The Rohan Bridge, built in 1510 in Landerneau, Finisterre, is one of the last inhabited bridges in Europe.
This old infrastructure, 70 meters long, withstood four fires but is weakened by the weight of centuries and the onslaught of the tides.
Magali Prigent, responsible for preserving the city’s heritage, explained that “it was common” in the Middle Ages to find bridges inhabited in cities, “residential bridges” because they were “strategic places” and at that time population centers were very “concentrated” and people they used “all available square meters to settle down.”
It’s not as famous a bridge as Vecchio in Florence, yet it carries the brunt of the years. Patrick Leclerc, the mayor of Landerneau, came to inhabit it. “It’s a real city”, he told, “among the inhabitants, the commerce, we can treat ourselves, eat, have a drink. It’s almost possible to have complete autonomy. But this inhabited bridge has the weight of its age, five centuries, which means that with construction, reconstruction, the modifications of certain buildings, problems were created and there was a landslide, the stones began to loosen up one after the other and then it all went back.”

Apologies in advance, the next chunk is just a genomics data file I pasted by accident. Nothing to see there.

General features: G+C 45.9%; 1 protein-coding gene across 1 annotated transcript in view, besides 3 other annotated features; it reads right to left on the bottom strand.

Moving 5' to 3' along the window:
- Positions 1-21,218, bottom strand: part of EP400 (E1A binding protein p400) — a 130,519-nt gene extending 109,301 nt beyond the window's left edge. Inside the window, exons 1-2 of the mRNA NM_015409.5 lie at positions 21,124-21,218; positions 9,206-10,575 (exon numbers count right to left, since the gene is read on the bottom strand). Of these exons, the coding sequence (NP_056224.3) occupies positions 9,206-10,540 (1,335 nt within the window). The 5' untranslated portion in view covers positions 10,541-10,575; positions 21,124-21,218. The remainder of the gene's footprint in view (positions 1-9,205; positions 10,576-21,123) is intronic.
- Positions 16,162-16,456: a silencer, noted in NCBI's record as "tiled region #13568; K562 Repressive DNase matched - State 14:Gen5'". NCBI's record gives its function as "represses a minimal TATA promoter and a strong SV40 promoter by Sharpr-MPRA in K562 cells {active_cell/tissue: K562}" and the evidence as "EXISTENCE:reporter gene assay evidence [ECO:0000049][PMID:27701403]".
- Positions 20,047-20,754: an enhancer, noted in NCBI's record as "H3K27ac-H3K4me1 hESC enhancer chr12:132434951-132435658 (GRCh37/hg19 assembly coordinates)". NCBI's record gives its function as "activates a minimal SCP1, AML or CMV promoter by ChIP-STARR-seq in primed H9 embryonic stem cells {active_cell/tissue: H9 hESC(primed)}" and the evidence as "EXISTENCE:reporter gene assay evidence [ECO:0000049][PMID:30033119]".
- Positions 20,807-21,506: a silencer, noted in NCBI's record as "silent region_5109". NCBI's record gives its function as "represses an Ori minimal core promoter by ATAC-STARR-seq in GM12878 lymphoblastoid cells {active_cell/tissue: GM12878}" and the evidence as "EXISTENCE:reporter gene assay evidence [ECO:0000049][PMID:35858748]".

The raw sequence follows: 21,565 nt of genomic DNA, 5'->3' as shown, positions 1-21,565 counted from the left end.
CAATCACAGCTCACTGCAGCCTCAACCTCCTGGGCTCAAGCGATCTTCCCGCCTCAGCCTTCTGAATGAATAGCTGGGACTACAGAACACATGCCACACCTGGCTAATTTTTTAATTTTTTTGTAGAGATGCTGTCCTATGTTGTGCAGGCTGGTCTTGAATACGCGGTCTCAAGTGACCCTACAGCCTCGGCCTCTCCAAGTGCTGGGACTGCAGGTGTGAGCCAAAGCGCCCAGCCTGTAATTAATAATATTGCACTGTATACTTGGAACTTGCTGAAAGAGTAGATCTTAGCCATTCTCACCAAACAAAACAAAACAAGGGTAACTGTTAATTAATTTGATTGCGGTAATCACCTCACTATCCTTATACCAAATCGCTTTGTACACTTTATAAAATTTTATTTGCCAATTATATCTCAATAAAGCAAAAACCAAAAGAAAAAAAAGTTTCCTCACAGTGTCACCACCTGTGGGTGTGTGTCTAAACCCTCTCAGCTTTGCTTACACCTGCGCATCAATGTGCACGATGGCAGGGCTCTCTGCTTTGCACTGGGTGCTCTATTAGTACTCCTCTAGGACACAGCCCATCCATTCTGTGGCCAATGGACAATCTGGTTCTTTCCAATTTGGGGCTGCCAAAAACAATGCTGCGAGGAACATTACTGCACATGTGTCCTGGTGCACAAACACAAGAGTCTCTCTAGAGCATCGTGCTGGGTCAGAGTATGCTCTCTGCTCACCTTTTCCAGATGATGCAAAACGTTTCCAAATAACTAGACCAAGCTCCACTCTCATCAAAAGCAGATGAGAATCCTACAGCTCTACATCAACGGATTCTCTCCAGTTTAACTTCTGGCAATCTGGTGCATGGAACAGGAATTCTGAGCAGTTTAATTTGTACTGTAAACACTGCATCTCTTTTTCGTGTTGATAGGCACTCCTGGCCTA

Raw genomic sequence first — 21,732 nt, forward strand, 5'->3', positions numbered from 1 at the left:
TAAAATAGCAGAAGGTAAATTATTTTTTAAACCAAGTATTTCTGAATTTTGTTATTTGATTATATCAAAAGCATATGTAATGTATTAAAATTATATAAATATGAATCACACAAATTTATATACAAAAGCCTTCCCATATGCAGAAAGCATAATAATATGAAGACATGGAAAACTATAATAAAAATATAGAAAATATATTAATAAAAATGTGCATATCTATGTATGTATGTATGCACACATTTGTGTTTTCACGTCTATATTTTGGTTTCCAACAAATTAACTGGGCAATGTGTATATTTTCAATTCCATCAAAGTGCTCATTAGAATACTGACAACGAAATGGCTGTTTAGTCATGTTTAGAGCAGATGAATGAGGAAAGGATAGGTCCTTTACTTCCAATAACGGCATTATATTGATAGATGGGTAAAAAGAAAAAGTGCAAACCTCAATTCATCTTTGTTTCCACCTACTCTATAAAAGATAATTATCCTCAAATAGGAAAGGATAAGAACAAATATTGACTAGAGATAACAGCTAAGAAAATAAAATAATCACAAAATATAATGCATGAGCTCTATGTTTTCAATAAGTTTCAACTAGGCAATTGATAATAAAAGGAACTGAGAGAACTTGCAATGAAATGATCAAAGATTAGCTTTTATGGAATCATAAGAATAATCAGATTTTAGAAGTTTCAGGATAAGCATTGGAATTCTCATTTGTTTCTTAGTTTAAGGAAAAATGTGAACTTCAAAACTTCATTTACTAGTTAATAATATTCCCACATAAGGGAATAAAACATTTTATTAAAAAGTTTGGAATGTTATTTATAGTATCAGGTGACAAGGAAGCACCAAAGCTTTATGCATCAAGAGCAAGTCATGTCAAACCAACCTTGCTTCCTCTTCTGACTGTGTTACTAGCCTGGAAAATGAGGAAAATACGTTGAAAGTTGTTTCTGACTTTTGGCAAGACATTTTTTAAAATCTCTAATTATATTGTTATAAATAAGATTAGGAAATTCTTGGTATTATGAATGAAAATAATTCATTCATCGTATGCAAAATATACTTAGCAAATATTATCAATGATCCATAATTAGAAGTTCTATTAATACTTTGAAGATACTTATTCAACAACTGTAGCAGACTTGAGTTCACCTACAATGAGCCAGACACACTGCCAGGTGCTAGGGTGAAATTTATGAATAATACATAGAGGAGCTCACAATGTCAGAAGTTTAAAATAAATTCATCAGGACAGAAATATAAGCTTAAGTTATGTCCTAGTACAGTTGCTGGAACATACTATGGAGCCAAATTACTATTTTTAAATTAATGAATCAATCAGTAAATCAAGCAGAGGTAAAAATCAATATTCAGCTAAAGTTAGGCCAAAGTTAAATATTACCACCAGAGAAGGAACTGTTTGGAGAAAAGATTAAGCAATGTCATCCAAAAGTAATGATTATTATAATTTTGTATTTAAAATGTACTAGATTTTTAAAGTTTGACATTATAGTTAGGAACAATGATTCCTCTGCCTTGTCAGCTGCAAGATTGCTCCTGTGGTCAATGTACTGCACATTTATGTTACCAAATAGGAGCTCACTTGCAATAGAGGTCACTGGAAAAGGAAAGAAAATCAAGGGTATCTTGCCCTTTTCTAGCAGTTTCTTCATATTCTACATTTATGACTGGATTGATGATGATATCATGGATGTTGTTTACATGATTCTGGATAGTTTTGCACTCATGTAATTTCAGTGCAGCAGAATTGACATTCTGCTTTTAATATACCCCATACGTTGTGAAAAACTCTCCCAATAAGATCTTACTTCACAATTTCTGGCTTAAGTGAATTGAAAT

The Rohan Bridge has another peculiarity. Underneath it, the fresh water of the Elorn River and the salty water of the Atlantic Ocean pass through a bridge that has a huge story to tell.